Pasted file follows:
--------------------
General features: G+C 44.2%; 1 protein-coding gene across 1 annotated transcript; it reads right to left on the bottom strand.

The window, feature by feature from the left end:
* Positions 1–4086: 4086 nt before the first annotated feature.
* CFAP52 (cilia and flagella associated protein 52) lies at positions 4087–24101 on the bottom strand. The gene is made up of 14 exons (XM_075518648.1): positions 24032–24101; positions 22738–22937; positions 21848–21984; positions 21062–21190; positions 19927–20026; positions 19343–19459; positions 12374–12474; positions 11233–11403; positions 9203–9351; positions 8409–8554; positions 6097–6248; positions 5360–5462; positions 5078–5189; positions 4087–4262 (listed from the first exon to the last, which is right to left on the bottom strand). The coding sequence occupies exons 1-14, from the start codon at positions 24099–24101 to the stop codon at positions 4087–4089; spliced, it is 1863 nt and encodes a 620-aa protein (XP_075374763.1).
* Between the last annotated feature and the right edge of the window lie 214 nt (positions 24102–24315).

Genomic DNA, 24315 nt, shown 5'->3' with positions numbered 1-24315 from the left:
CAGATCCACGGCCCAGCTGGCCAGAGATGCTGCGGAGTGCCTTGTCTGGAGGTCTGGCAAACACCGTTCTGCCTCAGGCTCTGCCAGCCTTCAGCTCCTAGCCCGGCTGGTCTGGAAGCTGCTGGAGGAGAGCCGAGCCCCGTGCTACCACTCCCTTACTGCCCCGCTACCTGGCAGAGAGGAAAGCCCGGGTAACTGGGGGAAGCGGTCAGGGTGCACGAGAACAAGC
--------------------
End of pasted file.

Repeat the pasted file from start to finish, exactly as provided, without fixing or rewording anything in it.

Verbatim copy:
General features: G+C 44.2%; 1 protein-coding gene across 1 annotated transcript; it reads right to left on the bottom strand.

The window, feature by feature from the left end:
* Positions 1–4086: 4086 nt before the first annotated feature.
* CFAP52 (cilia and flagella associated protein 52) lies at positions 4087–24101 on the bottom strand. The gene is made up of 14 exons (XM_075518648.1): positions 24032–24101; positions 22738–22937; positions 21848–21984; positions 21062–21190; positions 19927–20026; positions 19343–19459; positions 12374–12474; positions 11233–11403; positions 9203–9351; positions 8409–8554; positions 6097–6248; positions 5360–5462; positions 5078–5189; positions 4087–4262 (listed from the first exon to the last, which is right to left on the bottom strand). The coding sequence occupies exons 1-14, from the start codon at positions 24099–24101 to the stop codon at positions 4087–4089; spliced, it is 1863 nt and encodes a 620-aa protein (XP_075374763.1).
* Between the last annotated feature and the right edge of the window lie 214 nt (positions 24102–24315).

Genomic DNA, 24315 nt, shown 5'->3' with positions numbered 1-24315 from the left:
CAGATCCACGGCCCAGCTGGCCAGAGATGCTGCGGAGTGCCTTGTCTGGAGGTCTGGCAAACACCGTTCTGCCTCAGGCTCTGCCAGCCTTCAGCTCCTAGCCCGGCTGGTCTGGAAGCTGCTGGAGGAGAGCCGAGCCCCGTGCTACCACTCCCTTACTGCCCCGCTACCTGGCAGAGAGGAAAGCCCGGGTAACTGGGGGAAGCGGTCAGGGTGCACGAGAACAAGC